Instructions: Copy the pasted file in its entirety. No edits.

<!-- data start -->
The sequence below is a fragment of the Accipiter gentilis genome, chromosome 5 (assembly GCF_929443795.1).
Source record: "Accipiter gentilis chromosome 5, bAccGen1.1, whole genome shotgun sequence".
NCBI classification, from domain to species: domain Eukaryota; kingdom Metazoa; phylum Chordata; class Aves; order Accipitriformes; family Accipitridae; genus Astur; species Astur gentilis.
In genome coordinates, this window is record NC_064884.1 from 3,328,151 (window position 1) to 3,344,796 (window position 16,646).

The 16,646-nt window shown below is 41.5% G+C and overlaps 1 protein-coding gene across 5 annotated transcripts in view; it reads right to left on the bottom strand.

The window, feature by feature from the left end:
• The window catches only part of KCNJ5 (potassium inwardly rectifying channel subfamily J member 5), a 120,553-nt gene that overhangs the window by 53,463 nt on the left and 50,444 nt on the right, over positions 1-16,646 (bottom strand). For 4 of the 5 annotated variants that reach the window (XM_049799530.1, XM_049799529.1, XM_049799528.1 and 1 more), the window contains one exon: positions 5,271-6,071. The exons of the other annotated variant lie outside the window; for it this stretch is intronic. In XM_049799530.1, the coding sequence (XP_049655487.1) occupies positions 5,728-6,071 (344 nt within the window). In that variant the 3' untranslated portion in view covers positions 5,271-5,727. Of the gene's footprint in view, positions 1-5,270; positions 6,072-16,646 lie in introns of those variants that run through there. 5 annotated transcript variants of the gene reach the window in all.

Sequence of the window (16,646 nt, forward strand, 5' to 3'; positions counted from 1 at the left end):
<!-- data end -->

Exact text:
The sequence below is a fragment of the Accipiter gentilis genome, chromosome 5 (assembly GCF_929443795.1).
Source record: "Accipiter gentilis chromosome 5, bAccGen1.1, whole genome shotgun sequence".
NCBI classification, from domain to species: domain Eukaryota; kingdom Metazoa; phylum Chordata; class Aves; order Accipitriformes; family Accipitridae; genus Astur; species Astur gentilis.
In genome coordinates, this window is record NC_064884.1 from 3,328,151 (window position 1) to 3,344,796 (window position 16,646).

The 16,646-nt window shown below is 41.5% G+C and overlaps 1 protein-coding gene across 5 annotated transcripts in view; it reads right to left on the bottom strand.

The window, feature by feature from the left end:
• The window catches only part of KCNJ5 (potassium inwardly rectifying channel subfamily J member 5), a 120,553-nt gene that overhangs the window by 53,463 nt on the left and 50,444 nt on the right, over positions 1-16,646 (bottom strand). For 4 of the 5 annotated variants that reach the window (XM_049799530.1, XM_049799529.1, XM_049799528.1 and 1 more), the window contains one exon: positions 5,271-6,071. The exons of the other annotated variant lie outside the window; for it this stretch is intronic. In XM_049799530.1, the coding sequence (XP_049655487.1) occupies positions 5,728-6,071 (344 nt within the window). In that variant the 3' untranslated portion in view covers positions 5,271-5,727. Of the gene's footprint in view, positions 1-5,270; positions 6,072-16,646 lie in introns of those variants that run through there. 5 annotated transcript variants of the gene reach the window in all.

Sequence of the window (16,646 nt, forward strand, 5' to 3'; positions counted from 1 at the left end):